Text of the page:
Last week, we discussed a few steps you should take to learn about the company and people that will be interviewing you for a job. This week, we will talk about some of the things you should be prepared to discuss once the interview is underway. It was good enough at one time to practice the so-called “tough questions,” such as “tell me about yourself,” and “what is your greatest weakness?” Today, interview processes, even for entry-level jobs, may be more sophisticated, and your competition may be more sophisticated, too. So, even in a job market noted for labor shortages, it’s important to stand out. A great way to stand out is showing you have the right skills for the job.
Employers generally formulate their interview questions around the skills they are seeking in a candidate. These skills can be described as:
- Job-Specific: Technical skills, often referred to as “hard skills” that are gained through education, training, and hands-on experience.
- Transferable: Skills such as problem-solving and organization that you may bring from unrelated jobs.
- Interpersonal: Skills such as communication and collaboration. Career specialists often refer to these as “soft skills” or “leadership skills.”
It is essential for you and the employer to verify that your skills match the job. Neither of you will be happy when there is a mismatch between your skills and the skills the job demands. As a result, you will probably be on the hunt for yet another job in very short order.
Some of us can talk our way into a job, and then learn the required skills “on the fly.” Recognize, though, that this can be a risky strategy that will not always work in a world where pre-employment skills testing has become common.
The competencies you should have to perform a specific job are often referred to as technical skills. You probably listed a dozen or more technical skills in the core competencies section of your resume, and then included up to 50 skills on your LinkedIn profile. And your prospective employer may have selected you for an interview because they searched LinkedIn, or their ATS database, for candidates with some of the job-specific competencies you listed.
Now, you may want to prepare for a detailed discussion of some specific skills. Identify at least five job-specific skills that are required for the position you are seeking. The best source for this information is the job description or job posting. If you do not have the job posting or position description, there are two excellent federal government sources for the information. These include O*NET and the Occupational Outlook Handbook.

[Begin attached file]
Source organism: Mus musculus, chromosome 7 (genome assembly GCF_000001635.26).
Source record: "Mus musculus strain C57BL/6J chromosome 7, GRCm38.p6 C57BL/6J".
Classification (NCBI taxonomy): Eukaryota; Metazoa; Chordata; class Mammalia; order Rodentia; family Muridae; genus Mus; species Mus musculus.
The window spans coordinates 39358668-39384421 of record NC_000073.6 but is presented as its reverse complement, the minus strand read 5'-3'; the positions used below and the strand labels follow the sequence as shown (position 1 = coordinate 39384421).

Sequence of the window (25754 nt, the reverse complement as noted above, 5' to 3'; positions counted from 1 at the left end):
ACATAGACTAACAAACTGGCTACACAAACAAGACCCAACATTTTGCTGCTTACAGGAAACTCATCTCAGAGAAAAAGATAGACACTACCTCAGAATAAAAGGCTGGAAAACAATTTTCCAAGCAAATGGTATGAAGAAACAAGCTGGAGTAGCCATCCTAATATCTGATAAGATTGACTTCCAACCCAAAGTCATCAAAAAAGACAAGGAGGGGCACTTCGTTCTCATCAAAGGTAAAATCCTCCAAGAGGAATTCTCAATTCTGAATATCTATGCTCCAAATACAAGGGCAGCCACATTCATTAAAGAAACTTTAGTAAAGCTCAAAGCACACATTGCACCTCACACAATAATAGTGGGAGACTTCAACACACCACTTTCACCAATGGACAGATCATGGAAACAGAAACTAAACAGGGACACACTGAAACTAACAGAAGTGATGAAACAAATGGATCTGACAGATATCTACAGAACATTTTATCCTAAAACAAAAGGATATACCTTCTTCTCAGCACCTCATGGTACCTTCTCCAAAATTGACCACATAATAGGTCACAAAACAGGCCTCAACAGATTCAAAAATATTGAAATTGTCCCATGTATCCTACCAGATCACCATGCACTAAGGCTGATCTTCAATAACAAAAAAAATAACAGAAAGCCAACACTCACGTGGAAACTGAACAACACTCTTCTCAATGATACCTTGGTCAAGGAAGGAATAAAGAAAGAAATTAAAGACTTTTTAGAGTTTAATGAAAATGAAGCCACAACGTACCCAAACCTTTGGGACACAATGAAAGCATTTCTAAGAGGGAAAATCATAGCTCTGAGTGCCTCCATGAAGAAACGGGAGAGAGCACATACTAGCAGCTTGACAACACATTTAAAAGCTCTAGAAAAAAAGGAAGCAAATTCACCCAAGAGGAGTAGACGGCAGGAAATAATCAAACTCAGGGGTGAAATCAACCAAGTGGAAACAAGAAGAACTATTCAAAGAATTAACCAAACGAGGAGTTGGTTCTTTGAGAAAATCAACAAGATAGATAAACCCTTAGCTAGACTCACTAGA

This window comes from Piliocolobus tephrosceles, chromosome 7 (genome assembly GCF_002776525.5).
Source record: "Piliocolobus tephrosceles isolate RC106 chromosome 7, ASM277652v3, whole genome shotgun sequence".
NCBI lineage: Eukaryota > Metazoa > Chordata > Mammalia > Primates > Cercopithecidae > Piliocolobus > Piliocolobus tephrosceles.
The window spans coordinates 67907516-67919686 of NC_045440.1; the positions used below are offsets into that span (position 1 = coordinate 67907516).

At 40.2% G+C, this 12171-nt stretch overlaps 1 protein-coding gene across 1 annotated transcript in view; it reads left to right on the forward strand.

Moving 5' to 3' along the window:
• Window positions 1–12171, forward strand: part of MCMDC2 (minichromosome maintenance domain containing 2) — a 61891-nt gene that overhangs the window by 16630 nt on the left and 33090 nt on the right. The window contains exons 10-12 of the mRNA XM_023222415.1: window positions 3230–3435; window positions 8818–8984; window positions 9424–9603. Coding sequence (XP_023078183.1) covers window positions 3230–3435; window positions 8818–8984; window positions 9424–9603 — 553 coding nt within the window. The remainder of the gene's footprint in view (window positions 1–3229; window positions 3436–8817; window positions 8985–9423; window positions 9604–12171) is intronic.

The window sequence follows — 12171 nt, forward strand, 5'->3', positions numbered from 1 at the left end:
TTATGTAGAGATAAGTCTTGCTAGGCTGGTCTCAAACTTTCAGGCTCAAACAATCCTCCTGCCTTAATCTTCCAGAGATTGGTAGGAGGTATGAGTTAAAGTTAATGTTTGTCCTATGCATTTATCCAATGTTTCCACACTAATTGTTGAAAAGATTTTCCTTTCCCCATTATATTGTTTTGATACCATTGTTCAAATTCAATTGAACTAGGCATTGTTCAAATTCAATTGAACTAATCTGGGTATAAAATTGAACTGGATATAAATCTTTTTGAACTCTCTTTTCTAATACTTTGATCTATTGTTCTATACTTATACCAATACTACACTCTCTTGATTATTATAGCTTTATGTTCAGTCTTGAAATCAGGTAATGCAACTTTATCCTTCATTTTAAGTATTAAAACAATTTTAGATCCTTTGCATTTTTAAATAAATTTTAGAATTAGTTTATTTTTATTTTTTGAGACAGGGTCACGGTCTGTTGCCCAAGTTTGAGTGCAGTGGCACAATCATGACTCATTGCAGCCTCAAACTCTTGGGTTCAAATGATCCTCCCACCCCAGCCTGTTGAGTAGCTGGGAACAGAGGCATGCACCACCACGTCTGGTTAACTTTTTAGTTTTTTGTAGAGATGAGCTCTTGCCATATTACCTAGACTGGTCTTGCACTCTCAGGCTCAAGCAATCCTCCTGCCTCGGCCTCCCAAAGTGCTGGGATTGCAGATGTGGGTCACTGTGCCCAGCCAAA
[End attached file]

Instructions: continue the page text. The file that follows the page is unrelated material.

Technical skills are the competencies required for your job function and profession. For example, the top five skills one of my most successful clients, a business analyst, prepared to discuss at her interviews included business process improvement, functional documentation, requirements elicitation, solution design, and system implementation.
While the core competencies in this example are IT related, many core competencies, such as the ability to perform legal or financial research and analysis are not related closely to technology.
Job-specific competencies can be demonstrated through objective tests. It’s a good idea to only discuss skills that you would pass a professional-level exam on if asked to do so.
Do not confuse “technical skills” with “technology skills.” Basic technology skills, including your ability to use productivity software such as MS-Word and Excel are expected in nearly every job today, just as literacy in your native language is expected.
Transferrable skills are competencies that are not necessarily related to your current job. They can be either technical competencies or leadership and interpersonal skills.
Skills that are transferrable are especially important when you are changing careers. For example, a recent client used the cost-cutting skills she honed as a buyer in the fashion industry to cut costs as an accounts payable manager in the construction industry.
Students entering the workforce this fall should also keep the transferrable skills concept in mind. For example, taking notes in class transfers nicely to taking notes in meetings. Years ago, I pointed this out to the hiring manager at an interview for an entry-level professional job—and got hired. Recognizing and capitalizing on your transferrable skills, then, will enhance your career marketing strategy.
Coaches and hiring teams consider interpersonal skills—also referred to as people skills and leadership skills—essential for every job. A few examples provided by Dr. Elnora Tena Webb, a leadership coach, include effective communications, reliability, authenticity, integrity, and honesty. You’ll find a more detailed discussion of my talk with Dr. Webb in a previous post.
Employers don’t search their databases for job candidates that say on their resume that they have honesty and integrity because nearly every resume in the system would come up. You have to demonstrate these skills and characteristics in all your business dealings and be prepared to explain how your honesty and integrity resulted in greater customer trust and a healthier bottom line for your company.
Chances are that you’ve done a pretty good analysis of your technical skills, transferrable skills, and interpersonal skills if your job search letters, resume, and LinkedIn profile got you to the interview. You need only to use these documents as your talking points as you prepare for interviews.
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